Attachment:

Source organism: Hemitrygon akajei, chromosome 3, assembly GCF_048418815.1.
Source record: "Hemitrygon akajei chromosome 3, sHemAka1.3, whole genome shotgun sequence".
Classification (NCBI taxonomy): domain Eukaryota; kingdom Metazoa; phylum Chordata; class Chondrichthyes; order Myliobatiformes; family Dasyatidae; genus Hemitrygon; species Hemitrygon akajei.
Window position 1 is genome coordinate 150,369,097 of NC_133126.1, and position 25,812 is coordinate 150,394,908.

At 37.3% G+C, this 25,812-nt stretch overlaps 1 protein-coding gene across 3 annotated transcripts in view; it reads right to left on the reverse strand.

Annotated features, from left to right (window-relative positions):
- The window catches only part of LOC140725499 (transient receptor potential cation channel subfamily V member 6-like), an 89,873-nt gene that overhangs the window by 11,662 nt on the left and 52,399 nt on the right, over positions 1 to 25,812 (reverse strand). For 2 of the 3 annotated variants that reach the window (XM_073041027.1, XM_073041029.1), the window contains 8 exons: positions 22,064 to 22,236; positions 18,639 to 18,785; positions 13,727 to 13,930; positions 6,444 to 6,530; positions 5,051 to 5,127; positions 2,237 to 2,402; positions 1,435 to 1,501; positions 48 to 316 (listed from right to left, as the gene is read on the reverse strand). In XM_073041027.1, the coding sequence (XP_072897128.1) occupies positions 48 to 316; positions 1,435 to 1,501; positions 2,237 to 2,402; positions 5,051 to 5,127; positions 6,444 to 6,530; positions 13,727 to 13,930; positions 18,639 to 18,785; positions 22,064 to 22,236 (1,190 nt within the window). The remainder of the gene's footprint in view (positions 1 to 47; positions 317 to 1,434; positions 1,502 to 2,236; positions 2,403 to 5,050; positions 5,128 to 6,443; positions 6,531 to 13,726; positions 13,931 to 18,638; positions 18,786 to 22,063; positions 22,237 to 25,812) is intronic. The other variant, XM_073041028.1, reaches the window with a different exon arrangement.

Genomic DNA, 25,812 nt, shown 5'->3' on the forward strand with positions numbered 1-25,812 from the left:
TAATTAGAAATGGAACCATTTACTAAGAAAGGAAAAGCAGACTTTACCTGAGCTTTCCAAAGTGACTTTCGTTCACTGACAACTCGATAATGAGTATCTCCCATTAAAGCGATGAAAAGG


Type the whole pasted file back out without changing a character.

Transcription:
Source organism: Hemitrygon akajei, chromosome 3, assembly GCF_048418815.1.
Source record: "Hemitrygon akajei chromosome 3, sHemAka1.3, whole genome shotgun sequence".
Classification (NCBI taxonomy): domain Eukaryota; kingdom Metazoa; phylum Chordata; class Chondrichthyes; order Myliobatiformes; family Dasyatidae; genus Hemitrygon; species Hemitrygon akajei.
Window position 1 is genome coordinate 150,369,097 of NC_133126.1, and position 25,812 is coordinate 150,394,908.

At 37.3% G+C, this 25,812-nt stretch overlaps 1 protein-coding gene across 3 annotated transcripts in view; it reads right to left on the reverse strand.

Annotated features, from left to right (window-relative positions):
- The window catches only part of LOC140725499 (transient receptor potential cation channel subfamily V member 6-like), an 89,873-nt gene that overhangs the window by 11,662 nt on the left and 52,399 nt on the right, over positions 1 to 25,812 (reverse strand). For 2 of the 3 annotated variants that reach the window (XM_073041027.1, XM_073041029.1), the window contains 8 exons: positions 22,064 to 22,236; positions 18,639 to 18,785; positions 13,727 to 13,930; positions 6,444 to 6,530; positions 5,051 to 5,127; positions 2,237 to 2,402; positions 1,435 to 1,501; positions 48 to 316 (listed from right to left, as the gene is read on the reverse strand). In XM_073041027.1, the coding sequence (XP_072897128.1) occupies positions 48 to 316; positions 1,435 to 1,501; positions 2,237 to 2,402; positions 5,051 to 5,127; positions 6,444 to 6,530; positions 13,727 to 13,930; positions 18,639 to 18,785; positions 22,064 to 22,236 (1,190 nt within the window). The remainder of the gene's footprint in view (positions 1 to 47; positions 317 to 1,434; positions 1,502 to 2,236; positions 2,403 to 5,050; positions 5,128 to 6,443; positions 6,531 to 13,726; positions 13,931 to 18,638; positions 18,786 to 22,063; positions 22,237 to 25,812) is intronic. The other variant, XM_073041028.1, reaches the window with a different exon arrangement.

Genomic DNA, 25,812 nt, shown 5'->3' on the forward strand with positions numbered 1-25,812 from the left:
TAATTAGAAATGGAACCATTTACTAAGAAAGGAAAAGCAGACTTTACCTGAGCTTTCCAAAGTGACTTTCGTTCACTGACAACTCGATAATGAGTATCTCCCATTAAAGCGATGAAAAGG